1.1 It has come to our attention that the U.S. Violence Against Women’s Act recently signed into law by President Biden in March of 2022 contains a law titled “Kayden’s” law. This law states that:
“scientifically unsound theories that treat abuse allegations of mothers as likely attempts to under fathers are frequently applied in family court to minimize or deny reports of abuse of parents and children. Many experts who testify against abuse allegations lack expertise in the relevant type of alleged abuse, relying instead on unsound and unproven theories.”
1.2 Kayden’s law is based on the premise that mother’s claims of abuse in family court are “discredited” when fathers claim they are being alienated by the mother. As we will describe below, there has not been credible scientific support for this claim. Without specifically naming a theory, the law also indirectly references what is termed “parental alienation,” and we are very concerned that the misuse and misrepresentation of the scientific research on this topic has led to the creation of a law that will seriously harm millions of children. This law needs to be amended immediately.
1.3 This briefing paper, produced by a large network of organizations representing international experts in many professional and scientific fields, sets out that Kayden’s Law represents a gender biased position on the topic of family violence. The law relies on misinformation about parental alienation, and on the work of advocates and poorly conducted research.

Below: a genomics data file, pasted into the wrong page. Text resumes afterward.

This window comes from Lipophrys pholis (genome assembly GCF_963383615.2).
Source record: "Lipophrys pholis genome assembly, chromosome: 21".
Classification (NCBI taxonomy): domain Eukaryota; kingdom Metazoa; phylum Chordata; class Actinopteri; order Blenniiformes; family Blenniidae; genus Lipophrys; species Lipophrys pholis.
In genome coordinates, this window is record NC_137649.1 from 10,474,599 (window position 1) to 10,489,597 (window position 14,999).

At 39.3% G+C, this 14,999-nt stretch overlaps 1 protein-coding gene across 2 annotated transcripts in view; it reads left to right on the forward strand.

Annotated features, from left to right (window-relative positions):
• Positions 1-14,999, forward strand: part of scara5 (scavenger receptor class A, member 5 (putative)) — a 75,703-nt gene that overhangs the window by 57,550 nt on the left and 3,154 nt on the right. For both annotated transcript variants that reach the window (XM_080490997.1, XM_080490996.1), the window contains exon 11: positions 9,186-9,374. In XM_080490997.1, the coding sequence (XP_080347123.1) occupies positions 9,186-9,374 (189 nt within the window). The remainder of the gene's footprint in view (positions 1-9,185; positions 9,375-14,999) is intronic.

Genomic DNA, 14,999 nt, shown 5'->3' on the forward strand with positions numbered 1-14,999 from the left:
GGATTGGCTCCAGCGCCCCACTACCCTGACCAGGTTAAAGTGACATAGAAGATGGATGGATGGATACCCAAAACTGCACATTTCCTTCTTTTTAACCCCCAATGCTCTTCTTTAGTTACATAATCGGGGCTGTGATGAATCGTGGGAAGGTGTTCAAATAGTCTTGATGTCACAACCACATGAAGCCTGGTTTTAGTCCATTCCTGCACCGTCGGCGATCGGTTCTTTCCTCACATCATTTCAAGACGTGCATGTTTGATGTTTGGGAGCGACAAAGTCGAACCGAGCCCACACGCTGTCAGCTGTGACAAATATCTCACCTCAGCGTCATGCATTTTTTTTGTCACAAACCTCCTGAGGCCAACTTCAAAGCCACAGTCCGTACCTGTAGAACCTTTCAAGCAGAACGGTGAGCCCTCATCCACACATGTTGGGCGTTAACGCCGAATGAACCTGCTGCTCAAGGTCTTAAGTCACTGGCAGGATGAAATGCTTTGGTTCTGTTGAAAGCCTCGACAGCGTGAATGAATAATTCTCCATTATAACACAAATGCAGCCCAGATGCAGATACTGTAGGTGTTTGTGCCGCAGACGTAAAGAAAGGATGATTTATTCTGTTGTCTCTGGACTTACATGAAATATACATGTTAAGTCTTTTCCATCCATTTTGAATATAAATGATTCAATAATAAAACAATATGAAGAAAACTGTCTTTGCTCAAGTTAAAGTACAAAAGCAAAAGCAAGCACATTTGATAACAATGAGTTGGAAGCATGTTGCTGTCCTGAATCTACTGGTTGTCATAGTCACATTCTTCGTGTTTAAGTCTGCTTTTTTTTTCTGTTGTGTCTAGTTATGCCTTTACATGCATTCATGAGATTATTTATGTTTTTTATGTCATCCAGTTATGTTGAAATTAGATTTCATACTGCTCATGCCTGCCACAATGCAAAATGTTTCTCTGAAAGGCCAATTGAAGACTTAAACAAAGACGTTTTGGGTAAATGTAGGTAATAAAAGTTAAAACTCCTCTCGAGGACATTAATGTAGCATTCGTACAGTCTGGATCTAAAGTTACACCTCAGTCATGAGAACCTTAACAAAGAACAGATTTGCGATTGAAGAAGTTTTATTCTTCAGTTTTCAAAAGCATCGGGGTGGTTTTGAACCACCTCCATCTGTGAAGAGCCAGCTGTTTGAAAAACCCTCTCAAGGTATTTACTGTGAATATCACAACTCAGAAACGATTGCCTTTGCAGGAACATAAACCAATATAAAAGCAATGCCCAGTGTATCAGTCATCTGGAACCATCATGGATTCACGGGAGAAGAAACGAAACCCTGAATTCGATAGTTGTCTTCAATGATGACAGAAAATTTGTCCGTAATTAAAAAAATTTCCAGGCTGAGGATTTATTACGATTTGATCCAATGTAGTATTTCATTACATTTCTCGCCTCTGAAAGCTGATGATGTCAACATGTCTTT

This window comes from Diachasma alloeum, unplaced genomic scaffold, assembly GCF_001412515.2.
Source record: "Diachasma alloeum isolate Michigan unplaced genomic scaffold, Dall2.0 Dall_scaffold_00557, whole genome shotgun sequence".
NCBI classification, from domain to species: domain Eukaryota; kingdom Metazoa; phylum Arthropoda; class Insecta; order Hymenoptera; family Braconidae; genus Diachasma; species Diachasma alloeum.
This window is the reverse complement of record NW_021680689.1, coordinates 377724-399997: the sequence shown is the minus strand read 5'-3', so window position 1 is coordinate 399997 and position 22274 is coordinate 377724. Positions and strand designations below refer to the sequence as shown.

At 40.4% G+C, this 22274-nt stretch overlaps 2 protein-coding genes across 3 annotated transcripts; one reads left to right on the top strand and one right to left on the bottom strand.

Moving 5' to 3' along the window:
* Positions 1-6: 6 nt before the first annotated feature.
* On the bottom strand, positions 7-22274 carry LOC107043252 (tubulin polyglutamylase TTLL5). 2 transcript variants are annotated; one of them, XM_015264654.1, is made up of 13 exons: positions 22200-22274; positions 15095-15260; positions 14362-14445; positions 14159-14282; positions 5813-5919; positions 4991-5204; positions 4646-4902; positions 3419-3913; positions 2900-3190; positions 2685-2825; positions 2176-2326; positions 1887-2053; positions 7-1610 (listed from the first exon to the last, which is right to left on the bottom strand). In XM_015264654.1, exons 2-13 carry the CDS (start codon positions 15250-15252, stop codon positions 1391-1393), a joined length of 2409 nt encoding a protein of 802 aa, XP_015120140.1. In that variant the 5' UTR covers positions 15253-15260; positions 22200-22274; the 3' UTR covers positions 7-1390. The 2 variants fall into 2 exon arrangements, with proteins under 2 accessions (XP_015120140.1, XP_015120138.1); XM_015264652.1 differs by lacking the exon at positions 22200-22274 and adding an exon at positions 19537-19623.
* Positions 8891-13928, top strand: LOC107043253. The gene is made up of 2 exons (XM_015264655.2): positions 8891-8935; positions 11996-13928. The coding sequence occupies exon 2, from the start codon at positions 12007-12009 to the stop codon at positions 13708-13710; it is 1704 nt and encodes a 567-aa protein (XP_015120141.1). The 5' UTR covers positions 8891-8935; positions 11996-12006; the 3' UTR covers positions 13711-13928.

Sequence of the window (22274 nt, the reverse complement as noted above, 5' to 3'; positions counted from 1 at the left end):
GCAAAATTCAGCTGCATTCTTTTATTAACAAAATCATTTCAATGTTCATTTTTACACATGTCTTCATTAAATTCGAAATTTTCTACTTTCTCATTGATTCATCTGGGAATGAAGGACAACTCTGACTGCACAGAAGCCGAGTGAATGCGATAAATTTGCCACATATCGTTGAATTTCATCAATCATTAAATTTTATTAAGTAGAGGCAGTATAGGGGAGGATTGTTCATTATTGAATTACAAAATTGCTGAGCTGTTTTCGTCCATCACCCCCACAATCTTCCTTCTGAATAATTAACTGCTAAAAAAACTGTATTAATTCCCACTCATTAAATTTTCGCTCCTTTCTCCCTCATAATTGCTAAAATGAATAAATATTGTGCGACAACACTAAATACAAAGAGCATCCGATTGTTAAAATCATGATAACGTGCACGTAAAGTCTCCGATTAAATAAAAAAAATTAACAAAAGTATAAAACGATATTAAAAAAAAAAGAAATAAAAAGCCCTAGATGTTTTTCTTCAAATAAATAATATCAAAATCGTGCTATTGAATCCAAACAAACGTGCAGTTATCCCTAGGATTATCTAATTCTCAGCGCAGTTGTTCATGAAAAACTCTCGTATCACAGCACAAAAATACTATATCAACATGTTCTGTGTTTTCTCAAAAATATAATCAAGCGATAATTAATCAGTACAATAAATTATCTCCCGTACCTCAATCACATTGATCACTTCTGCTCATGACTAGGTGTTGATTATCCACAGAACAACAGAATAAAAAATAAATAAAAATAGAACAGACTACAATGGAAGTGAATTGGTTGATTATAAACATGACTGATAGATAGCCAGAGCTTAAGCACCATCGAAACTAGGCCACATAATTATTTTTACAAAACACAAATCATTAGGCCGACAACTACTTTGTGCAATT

1.4 In this brief, we will also describe what parental alienation is and why it is a form of both domestic abuse and child psychological abuse., We will also explain that it is not an unsound or unproven “theory” as implied by the law.
1.5 We hope that this information is useful to you correcting assumptions about this problem and in revoking or amending the law to protect children and families, regardless of their gender, from all forms of family violence (including parental alienation).
2. Executive Summary
2.1 Parental alienation refers to an outcome “when a child’s resistance or hostility towards one
parent is not justified and is the result of psychological manipulation [through a range of abusive
behaviors] by the other parent.” The behaviors that lead to parental alienation are called
“parental alienating behaviors.”
2.2 Parental alienating behaviors are both child psychological abuse and domestic abuse, with
the latter clearly being coercive and controlling behavior. Fathers and mothers are just as likely
to be perpetrators and victims of parental alienation, as well as other family members; the child
is always the victim. As with other forms of abuse, parental alienation does not discriminate.
2.3 There is a wide range of alienating behaviors, which may occur at the same time as other forms of domestic abuse against a background of parental disputes and disorders, and the inability of one or both of the parents to work to restructure the family in a healthy manner after
2.4 Some writings on parental alienation are flawed and biased, and work against recognizing
and supporting those mothers, fathers, grandparents and children who are victims of parental
alienation. These writings apply a gender bias to the topic of family violence that has not been
supported by the majority of research on this problem.